Development policy rests on the conceptual division of the world between developed and underdeveloped countries. The article argues that this dichotomous way of splitting the world into one collective self, on one side, and a collective other, on the other, pertains to the category of what Koselleck has termed “asymmetrical counterconcepts.” Moreover, many of the characteristics of our modern concept of development directly derive from older counterconcepts or dichotomizations e.g. the idea that the underdeveloped can, in principle, “develop” and that developed countries should assist others in developing themselves. In this essay some historical examples of such dichotomies are examined, with a special emphasis on the civilized-uncivilized conceptual pair and on the idea of civilizing the “Barbarian.” The recapitulation of past dichotomies not only unearths the historical influences on the idea of development. Above all, it contributes to a better understanding of its present-day complexities.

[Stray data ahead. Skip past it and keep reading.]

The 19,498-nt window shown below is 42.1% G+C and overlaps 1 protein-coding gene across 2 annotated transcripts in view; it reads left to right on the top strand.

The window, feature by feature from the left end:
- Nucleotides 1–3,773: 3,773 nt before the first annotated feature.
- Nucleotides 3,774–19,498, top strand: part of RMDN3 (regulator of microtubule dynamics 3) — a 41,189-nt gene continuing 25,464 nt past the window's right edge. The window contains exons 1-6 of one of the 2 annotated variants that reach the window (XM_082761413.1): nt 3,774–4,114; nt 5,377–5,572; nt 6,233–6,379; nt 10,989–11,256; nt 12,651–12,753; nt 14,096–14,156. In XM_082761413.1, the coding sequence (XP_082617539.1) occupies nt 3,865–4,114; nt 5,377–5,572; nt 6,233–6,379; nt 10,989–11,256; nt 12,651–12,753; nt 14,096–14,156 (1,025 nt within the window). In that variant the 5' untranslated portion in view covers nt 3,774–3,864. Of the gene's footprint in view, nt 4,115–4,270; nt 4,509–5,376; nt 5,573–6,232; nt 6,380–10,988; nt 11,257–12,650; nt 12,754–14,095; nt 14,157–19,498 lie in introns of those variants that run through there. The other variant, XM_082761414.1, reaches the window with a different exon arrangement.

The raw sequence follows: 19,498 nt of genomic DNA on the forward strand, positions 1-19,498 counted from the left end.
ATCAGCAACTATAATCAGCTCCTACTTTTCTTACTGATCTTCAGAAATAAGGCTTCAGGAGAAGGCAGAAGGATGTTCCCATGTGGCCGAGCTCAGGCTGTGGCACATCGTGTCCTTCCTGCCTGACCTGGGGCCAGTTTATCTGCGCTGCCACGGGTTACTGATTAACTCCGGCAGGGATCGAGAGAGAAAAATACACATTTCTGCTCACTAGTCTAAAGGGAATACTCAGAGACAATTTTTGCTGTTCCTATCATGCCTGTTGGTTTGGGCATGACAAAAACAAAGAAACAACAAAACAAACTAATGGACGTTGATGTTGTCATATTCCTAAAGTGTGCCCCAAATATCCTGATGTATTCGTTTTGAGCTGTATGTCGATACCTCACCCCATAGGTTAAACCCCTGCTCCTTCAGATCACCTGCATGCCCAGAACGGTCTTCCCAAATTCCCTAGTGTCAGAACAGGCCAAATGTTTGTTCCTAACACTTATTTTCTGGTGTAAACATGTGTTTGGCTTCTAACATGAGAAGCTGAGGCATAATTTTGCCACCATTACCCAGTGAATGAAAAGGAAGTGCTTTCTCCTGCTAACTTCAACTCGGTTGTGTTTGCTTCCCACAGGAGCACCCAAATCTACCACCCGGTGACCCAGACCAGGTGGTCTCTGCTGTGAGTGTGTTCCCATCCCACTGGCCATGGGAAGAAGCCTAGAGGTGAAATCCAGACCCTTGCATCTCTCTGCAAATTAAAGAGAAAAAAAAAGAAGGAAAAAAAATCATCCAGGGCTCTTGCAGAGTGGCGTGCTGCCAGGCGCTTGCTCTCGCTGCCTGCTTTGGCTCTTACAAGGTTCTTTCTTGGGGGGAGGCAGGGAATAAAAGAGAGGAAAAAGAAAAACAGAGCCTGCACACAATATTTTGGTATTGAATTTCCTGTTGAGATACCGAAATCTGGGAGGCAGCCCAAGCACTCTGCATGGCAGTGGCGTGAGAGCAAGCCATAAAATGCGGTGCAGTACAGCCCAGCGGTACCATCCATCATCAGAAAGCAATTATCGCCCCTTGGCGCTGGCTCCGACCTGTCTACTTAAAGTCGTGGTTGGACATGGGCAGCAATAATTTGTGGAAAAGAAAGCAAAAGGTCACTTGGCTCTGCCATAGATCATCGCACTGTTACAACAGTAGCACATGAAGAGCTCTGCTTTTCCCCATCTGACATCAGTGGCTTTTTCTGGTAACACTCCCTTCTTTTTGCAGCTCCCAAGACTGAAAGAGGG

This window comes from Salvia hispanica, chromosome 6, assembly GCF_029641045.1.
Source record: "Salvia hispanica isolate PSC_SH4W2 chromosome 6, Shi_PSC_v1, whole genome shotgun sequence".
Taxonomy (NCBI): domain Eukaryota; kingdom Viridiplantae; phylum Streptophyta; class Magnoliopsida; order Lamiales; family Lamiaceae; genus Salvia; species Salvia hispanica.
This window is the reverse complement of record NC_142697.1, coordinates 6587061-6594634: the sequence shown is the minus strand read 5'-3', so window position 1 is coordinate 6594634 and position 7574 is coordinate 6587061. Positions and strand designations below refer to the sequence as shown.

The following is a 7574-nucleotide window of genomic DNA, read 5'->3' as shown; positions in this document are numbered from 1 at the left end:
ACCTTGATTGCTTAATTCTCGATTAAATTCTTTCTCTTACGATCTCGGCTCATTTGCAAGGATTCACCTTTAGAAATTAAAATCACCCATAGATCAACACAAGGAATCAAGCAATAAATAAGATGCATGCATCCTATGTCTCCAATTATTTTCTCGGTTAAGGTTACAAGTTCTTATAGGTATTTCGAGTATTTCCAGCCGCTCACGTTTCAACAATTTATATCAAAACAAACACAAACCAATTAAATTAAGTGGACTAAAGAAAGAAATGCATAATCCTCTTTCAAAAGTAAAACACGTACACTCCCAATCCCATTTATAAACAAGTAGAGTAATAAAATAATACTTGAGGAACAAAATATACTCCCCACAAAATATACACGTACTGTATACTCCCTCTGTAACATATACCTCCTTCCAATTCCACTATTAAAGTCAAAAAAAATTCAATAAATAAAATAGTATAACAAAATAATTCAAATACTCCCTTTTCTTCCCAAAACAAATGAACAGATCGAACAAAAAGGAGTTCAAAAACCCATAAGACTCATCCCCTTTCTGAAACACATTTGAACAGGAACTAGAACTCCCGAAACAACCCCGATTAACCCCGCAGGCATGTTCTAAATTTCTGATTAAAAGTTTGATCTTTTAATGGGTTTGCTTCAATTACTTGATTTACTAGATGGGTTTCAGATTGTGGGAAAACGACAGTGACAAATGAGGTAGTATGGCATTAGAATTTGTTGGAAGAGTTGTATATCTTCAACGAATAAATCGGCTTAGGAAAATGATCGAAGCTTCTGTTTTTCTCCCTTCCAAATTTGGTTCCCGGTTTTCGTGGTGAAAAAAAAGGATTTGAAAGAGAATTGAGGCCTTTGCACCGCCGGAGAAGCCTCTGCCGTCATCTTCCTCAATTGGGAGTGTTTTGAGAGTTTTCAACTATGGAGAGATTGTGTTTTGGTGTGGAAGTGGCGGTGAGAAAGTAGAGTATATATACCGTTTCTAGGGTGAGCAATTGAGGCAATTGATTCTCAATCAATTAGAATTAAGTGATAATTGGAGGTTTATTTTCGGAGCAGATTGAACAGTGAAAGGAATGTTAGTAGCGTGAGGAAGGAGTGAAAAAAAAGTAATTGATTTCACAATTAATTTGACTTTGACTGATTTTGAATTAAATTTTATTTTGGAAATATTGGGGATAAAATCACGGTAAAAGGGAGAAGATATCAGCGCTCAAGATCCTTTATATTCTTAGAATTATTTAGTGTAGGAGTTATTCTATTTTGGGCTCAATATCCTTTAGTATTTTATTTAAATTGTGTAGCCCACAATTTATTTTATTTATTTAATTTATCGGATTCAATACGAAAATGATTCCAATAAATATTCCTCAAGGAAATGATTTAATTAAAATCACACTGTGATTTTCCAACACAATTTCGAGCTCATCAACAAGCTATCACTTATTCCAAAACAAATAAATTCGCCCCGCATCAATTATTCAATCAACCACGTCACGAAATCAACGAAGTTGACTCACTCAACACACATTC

Philipp H. Lepenies
Decolonising Colonialism and Its Legacies in Africa
Edited by Lawrence Hamilton
theoretical engagement with ideas around justifications of colonialism and views on the centrality of land ownership, local and regional economic histories of development, colonial institutions of education and state formation, for example, has impeded much of
empirical work.” Their indication is simple: empirical work is all that is needed to resolve a theoretical question. And accordingly, the authors plead for “economists to do more case histories of development, economic policy, and government quality in